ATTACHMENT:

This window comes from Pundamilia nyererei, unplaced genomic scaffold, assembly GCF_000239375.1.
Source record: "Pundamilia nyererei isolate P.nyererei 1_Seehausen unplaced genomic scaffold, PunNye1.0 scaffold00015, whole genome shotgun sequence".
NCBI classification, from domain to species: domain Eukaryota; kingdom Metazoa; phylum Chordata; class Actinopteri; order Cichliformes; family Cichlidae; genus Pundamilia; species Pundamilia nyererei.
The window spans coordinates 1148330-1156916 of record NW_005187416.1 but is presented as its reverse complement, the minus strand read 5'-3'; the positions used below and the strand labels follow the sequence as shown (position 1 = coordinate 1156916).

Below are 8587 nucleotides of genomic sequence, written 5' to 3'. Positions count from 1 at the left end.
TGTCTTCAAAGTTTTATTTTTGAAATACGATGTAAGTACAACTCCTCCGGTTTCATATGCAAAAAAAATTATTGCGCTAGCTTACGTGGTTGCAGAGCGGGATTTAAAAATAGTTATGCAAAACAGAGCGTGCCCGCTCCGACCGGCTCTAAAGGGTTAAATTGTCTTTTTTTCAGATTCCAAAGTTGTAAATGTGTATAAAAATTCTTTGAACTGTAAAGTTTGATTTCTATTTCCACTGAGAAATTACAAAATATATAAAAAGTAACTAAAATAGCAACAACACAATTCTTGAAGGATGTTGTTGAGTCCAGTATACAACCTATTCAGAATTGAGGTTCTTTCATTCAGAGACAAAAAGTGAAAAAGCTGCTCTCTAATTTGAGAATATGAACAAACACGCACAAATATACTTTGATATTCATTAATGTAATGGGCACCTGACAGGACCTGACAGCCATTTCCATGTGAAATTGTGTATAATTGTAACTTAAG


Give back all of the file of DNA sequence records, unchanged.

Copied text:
This window comes from Pundamilia nyererei, unplaced genomic scaffold, assembly GCF_000239375.1.
Source record: "Pundamilia nyererei isolate P.nyererei 1_Seehausen unplaced genomic scaffold, PunNye1.0 scaffold00015, whole genome shotgun sequence".
NCBI classification, from domain to species: domain Eukaryota; kingdom Metazoa; phylum Chordata; class Actinopteri; order Cichliformes; family Cichlidae; genus Pundamilia; species Pundamilia nyererei.
The window spans coordinates 1148330-1156916 of record NW_005187416.1 but is presented as its reverse complement, the minus strand read 5'-3'; the positions used below and the strand labels follow the sequence as shown (position 1 = coordinate 1156916).

Below are 8587 nucleotides of genomic sequence, written 5' to 3'. Positions count from 1 at the left end.
TGTCTTCAAAGTTTTATTTTTGAAATACGATGTAAGTACAACTCCTCCGGTTTCATATGCAAAAAAAATTATTGCGCTAGCTTACGTGGTTGCAGAGCGGGATTTAAAAATAGTTATGCAAAACAGAGCGTGCCCGCTCCGACCGGCTCTAAAGGGTTAAATTGTCTTTTTTTCAGATTCCAAAGTTGTAAATGTGTATAAAAATTCTTTGAACTGTAAAGTTTGATTTCTATTTCCACTGAGAAATTACAAAATATATAAAAAGTAACTAAAATAGCAACAACACAATTCTTGAAGGATGTTGTTGAGTCCAGTATACAACCTATTCAGAATTGAGGTTCTTTCATTCAGAGACAAAAAGTGAAAAAGCTGCTCTCTAATTTGAGAATATGAACAAACACGCACAAATATACTTTGATATTCATTAATGTAATGGGCACCTGACAGGACCTGACAGCCATTTCCATGTGAAATTGTGTATAATTGTAACTTAAG